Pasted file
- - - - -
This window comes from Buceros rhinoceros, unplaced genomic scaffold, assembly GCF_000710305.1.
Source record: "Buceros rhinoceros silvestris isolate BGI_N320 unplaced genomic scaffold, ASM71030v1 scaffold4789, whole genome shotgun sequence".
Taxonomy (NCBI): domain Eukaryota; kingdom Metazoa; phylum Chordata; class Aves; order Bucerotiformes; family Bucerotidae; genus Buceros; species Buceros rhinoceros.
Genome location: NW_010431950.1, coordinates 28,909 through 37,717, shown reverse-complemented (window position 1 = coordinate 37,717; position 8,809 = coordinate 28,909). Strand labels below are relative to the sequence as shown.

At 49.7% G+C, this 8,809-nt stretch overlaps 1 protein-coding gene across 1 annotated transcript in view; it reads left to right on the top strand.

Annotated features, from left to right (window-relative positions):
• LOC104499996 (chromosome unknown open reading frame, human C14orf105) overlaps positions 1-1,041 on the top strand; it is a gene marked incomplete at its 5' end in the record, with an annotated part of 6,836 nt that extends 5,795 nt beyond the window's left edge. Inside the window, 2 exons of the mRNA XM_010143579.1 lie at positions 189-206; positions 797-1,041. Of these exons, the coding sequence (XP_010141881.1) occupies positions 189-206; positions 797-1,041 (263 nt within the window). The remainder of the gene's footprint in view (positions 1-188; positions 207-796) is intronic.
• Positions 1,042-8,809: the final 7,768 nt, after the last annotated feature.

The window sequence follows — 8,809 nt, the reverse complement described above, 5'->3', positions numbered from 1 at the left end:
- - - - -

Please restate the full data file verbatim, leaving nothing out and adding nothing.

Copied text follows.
This window comes from Buceros rhinoceros, unplaced genomic scaffold, assembly GCF_000710305.1.
Source record: "Buceros rhinoceros silvestris isolate BGI_N320 unplaced genomic scaffold, ASM71030v1 scaffold4789, whole genome shotgun sequence".
Taxonomy (NCBI): domain Eukaryota; kingdom Metazoa; phylum Chordata; class Aves; order Bucerotiformes; family Bucerotidae; genus Buceros; species Buceros rhinoceros.
Genome location: NW_010431950.1, coordinates 28,909 through 37,717, shown reverse-complemented (window position 1 = coordinate 37,717; position 8,809 = coordinate 28,909). Strand labels below are relative to the sequence as shown.

At 49.7% G+C, this 8,809-nt stretch overlaps 1 protein-coding gene across 1 annotated transcript in view; it reads left to right on the top strand.

Annotated features, from left to right (window-relative positions):
• LOC104499996 (chromosome unknown open reading frame, human C14orf105) overlaps positions 1-1,041 on the top strand; it is a gene marked incomplete at its 5' end in the record, with an annotated part of 6,836 nt that extends 5,795 nt beyond the window's left edge. Inside the window, 2 exons of the mRNA XM_010143579.1 lie at positions 189-206; positions 797-1,041. Of these exons, the coding sequence (XP_010141881.1) occupies positions 189-206; positions 797-1,041 (263 nt within the window). The remainder of the gene's footprint in view (positions 1-188; positions 207-796) is intronic.
• Positions 1,042-8,809: the final 7,768 nt, after the last annotated feature.

The window sequence follows — 8,809 nt, the reverse complement described above, 5'->3', positions numbered from 1 at the left end: